It was supposed to be a compelling option for consumers in the connected economy, but the subscription model for automobiles is hitting some speed bumps as BMW and Audi are pulling back on their programs.
BMW announced last week that it is pulling the plug on its “Access” vehicle subscription service less than three years after launching the single-city pilot program in Nashville, Tennessee, in 2018. While the company did not release any sales or financial data concerning the program or its decision to end it, a spokesperson was quoted in The Verge as saying the alternative financing method had “reached its capacity limits.”
“Unfortunately the Access by BMW subscription program is ending on Jan. 31, and we are no longer taking new members,” a sales representative told The Verge.
Under BMW’s two-tiered program, consumers could pay either $2,000 a month for a base subscription, or $3,700 per month to gain access to sportier M-class models. Unlike leasing or owning a vehicle, the all-inclusive fixed price subscription services allow drivers to swap into a different car whenever they want, and also covers the costs of maintenance and insurance.
“The top-tier $3,700-a-month plan is almost three times the cost of leasing an M5 sedan in the Nashville area,” The Verge calculated, noting that a down payment of $5,700 was required for a lease.
Audi has also canceled its subscription service. According to Kelley Blue Book, the Audi Select program was tested in the Dallas-Fort Worth metro area beginning in 2018. For $995 per month, it allowed consumers to choose from several of Audi’s less-expensive models, including insurance, maintenance and reduced fees for the option to rent other vehicles when needed.
“Facing increasing competition from Cars-as-a-Service companies like Zipcar and app-based ride-hailing services like Uber and Lyft, automakers have been experimenting with new ways of doing business,” Kelley reported. “Subscription services, it seems, may not be a workable answer. Still, BMW’s and Audi’s abandonment of subscriptions doesn’t mean the model is a failure.”
To that point Volvo continues to be aggressive on its Care by Volvo subscription program. Late last year, Volvo changed the program to allow owners to select a new car every four months. Prices start at $650 per month.
And according to AutoBlog, Cadillac is testing a rebooted version of its subscription service in a dealer pilot now. The Book by Cadillac website says Cadillac “will be debuting a new program in early 2020.” It’s now early 2021, so Cadillac is officially a year late on its announcement.
Down but Not Out
Although BMW is ending its current subscription pilot, the company suggested that it would be revisiting the issue in the near future.
“We are in the process of developing the next iteration of Access by BMW and will share more information with you as it becomes available,” BMW said, without giving further details.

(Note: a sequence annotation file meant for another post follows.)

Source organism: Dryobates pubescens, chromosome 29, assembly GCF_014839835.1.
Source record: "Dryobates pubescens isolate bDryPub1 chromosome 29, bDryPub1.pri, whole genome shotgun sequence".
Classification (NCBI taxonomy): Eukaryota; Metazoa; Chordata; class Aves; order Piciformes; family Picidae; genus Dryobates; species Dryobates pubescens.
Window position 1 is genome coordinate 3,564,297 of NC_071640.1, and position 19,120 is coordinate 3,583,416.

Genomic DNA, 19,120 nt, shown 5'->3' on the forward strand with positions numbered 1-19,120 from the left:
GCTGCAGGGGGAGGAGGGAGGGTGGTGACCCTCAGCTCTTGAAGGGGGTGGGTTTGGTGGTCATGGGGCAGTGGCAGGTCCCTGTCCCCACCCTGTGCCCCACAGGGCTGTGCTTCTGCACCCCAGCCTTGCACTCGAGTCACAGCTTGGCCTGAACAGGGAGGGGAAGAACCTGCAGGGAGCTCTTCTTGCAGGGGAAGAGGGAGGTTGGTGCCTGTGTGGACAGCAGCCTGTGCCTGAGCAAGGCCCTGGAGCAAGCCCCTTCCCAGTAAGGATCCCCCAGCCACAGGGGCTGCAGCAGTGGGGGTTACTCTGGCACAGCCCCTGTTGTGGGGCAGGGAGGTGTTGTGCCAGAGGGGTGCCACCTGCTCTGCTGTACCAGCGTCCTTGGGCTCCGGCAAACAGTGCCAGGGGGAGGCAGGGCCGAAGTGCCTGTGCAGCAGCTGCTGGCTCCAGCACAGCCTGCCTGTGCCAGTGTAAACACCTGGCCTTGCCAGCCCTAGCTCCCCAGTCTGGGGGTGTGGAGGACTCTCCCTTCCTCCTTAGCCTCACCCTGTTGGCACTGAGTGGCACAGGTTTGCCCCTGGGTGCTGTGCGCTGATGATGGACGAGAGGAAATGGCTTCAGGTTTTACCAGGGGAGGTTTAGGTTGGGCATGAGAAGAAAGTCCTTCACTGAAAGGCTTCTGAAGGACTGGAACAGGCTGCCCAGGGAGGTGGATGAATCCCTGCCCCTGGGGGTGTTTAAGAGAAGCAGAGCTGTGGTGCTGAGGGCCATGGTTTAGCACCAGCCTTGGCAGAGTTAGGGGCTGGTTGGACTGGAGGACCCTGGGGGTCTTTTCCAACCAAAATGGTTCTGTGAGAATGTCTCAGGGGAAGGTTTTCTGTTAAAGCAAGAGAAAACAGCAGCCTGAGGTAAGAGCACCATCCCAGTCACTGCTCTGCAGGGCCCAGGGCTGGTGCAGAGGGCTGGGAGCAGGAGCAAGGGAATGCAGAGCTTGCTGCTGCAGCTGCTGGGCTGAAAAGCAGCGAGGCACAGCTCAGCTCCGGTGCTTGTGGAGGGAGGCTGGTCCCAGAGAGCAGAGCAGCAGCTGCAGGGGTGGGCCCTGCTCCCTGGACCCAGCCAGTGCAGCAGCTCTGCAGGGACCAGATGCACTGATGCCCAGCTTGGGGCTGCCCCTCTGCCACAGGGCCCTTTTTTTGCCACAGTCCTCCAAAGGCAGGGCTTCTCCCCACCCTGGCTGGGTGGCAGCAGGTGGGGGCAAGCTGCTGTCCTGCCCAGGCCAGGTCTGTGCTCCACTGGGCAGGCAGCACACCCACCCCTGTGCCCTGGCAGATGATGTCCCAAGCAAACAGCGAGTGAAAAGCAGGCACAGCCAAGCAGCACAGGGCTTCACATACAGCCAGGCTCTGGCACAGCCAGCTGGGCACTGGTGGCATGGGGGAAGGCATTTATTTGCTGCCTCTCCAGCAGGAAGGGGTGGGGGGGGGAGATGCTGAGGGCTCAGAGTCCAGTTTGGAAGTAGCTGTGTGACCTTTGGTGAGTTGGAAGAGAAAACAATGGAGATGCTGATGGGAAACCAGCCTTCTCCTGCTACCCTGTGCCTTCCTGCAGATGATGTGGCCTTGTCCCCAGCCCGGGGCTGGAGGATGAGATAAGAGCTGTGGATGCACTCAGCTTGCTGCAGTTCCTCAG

BMW joins a small but growing list of automakers rethinking the subscription model, including German-rival Mercedes Benz, which dropped them in July, and Ford. At the same time, other manufacturers are moving ahead with their programs, including Porsche and Nissan.
Whether it’s buy, lease or subscribe, carmakers and dealers are unified in their desire to sell cars, or move metal, in order to meet strong consumer demand for cars. At the same time, they are also in the process of adapting to the increasingly digitized methods being used to buy and finance cars and trucks.
“For digital, this whole disruptive period with corona is an inflection point from which there’s no turning back,” AutoNation Chairman and CEO Mike Jackson said, according to PYMNTS.
There’s also a supply and demand dynamic at play that has recently tipped the balance of buyers toward used cars rather than new ones, in part because of factory shutdowns, but also due to rising pricing and falling manufacturer incentives, especially for large SUVs and pickups.
According to Kelley Blue Book, the average price of a new vehicle was recently up 1.3 percent to $39,259. However, full-size pickups rose 7 percent to $54,854 on average.
The Smart Alternative
For its part, Hertz calls its “My Car” program “the smart alternative to owning or leasing a car” and extols eight “exceptional benefits” that offer worry-free driving, including fast service, vehicle exchanges, roadside assistance and no depreciation charges, as well as the usual inclusions of maintenance and insurance.
Even though the roster of makers has lost a marquis brand, the auto subscription business continues to move forward, including last month’s $400 million debt deal between subscription platform NextCar Holding and Westlake Financial.